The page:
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Ailing Economy Begs Comprehensive Reform

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By Lowell L. Kalapa

Last week, we took a look at what lawmakers “accomplished” in the way of legislation and the conclusion was that while the high profile issues were addressed, the most pressing issues of the economy and the business climate were not.

So, if what the administration proposed and what the legislature did was a piecemeal approach, what should lawmakers do during the interim to insure that there is a comprehensive plan to stimulate the economy? Well, before lawmakers can talk about tax breaks or tax relief, the spending that requires those tax dollars needs to be addressed. If the level of spending cannot be reduced, then the tax dollars which pay for that spending also cannot be reduced.

So when calls for reducing the size of government are made, it is not a matter of reducing the size of the payroll or the elimination of various programs as much as it is a matter of setting priorities. Because elected officials view spending public dollars on a particular program as satisfying some specific constituency, they are less likely to give up tax revenues which go to pay for those programs then they are to reduce tax revenues.

But if lawmakers were willing to look at cutting taxes as “spending” on the economy, call it a state program to help businesses and workers, perhaps they could then view it as a competing state funded project or program. The constituency of this “program” is the taxpayer. The beneficiaries are taxpayers, workers and businesses.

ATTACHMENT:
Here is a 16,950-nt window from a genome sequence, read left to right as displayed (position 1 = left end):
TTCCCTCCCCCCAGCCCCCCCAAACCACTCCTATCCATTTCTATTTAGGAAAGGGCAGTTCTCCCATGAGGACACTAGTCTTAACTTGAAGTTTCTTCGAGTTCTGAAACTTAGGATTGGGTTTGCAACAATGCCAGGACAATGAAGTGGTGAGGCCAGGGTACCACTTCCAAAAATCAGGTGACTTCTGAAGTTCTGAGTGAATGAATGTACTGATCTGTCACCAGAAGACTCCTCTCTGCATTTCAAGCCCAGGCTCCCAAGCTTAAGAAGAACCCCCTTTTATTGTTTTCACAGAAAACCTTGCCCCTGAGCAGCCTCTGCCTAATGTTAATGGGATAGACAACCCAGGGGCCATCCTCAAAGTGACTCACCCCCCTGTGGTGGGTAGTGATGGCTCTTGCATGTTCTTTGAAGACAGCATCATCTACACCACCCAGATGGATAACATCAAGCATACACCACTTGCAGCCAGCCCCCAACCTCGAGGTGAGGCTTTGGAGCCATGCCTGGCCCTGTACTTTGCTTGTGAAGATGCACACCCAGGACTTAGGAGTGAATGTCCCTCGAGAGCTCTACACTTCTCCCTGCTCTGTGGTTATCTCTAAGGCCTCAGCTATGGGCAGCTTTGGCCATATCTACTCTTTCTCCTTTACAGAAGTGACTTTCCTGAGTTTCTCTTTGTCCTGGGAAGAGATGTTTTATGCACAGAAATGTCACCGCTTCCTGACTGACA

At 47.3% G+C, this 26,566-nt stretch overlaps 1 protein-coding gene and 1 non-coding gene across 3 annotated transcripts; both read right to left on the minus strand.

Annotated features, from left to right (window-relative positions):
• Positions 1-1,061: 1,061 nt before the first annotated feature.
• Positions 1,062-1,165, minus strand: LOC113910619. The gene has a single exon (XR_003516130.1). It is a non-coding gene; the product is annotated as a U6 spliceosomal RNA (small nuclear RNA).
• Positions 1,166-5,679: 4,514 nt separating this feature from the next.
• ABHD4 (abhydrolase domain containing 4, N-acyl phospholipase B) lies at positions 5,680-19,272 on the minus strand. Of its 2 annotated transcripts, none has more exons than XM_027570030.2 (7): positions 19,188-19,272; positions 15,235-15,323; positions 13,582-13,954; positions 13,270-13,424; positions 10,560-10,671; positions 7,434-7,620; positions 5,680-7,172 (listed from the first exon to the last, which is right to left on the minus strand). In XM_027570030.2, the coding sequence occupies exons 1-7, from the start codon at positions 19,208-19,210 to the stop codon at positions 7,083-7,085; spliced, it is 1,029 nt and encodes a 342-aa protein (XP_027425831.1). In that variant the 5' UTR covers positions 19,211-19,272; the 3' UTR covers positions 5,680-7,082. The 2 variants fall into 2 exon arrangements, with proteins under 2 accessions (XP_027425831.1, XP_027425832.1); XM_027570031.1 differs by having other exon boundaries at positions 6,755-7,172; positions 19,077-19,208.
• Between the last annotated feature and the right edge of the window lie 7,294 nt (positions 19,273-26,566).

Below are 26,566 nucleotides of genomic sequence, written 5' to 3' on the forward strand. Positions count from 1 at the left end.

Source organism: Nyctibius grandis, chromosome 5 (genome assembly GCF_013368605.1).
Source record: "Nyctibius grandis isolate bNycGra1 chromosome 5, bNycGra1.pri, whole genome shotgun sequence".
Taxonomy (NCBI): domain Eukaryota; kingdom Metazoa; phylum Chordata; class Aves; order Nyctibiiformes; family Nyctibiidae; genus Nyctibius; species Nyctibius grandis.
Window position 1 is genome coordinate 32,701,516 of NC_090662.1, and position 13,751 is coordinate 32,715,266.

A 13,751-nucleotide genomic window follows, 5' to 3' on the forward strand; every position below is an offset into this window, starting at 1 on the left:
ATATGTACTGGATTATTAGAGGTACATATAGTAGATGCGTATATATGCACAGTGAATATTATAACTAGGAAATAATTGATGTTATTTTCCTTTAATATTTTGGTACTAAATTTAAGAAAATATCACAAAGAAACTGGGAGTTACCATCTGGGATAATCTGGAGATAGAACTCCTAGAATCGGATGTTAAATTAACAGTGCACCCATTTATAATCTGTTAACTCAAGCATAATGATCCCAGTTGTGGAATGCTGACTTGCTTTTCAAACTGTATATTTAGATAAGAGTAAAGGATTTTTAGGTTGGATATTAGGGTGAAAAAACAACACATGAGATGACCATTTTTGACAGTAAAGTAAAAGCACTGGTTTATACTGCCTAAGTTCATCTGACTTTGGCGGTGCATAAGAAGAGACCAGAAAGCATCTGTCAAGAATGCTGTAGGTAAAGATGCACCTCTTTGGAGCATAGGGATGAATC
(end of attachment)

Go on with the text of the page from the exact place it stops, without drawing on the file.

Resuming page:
So what sort of taxes should lawmakers consider for reductions? The broadest base tax that will benefit both businesses and individuals is the net income tax. The net income tax rates, brackets, personal exemption and standard deductions have not been adjusted in nearly thirty years. In fact, because the rates and brackets were not adjusted in 1987 when the income tax base was broadened by the federal changes in the definition of income, Hawaii taxpayers have actually experienced a tax increase. This is especially true when lawmakers took away a part of the food tax credit that was supposed to offset the base-broadening effects of the 1987 changes.

How will a decrease in the individual income tax benefit businesses? There is a two-fold benefit. First, because workers will have more to “take home” in their paychecks, there is less pressure to ask for pay increases. In a sense, a reduction in the withholding is like a “pay increase” for workers. Second, because workers will have more dollars to spend, businesses who depend on customers buying their goods and services should see more business. With more dollars being spent, businesses will have more capital to invest in their operation and create more jobs. With more dollars moving around in the economy, tax revenues should rise accordingly.

That is not to say there aren’t some changes that could be made to the general excise tax that weighs heavily on business. However, they tend to be more structural in nature such as the pyramiding of the tax on services. While the legislature did address the issue as it pertains to real property leases, the larger problem of services which are resold as a part of a subsequent service continues to plague the business community.

What is more important in all this is the fact that the tax reductions and structural changes must be broad based, affecting all businesses and individuals in the community. Thus, unlike what lawmakers did this year, these changes help to improve the overall climate for all taxpayers and not just for the select few.

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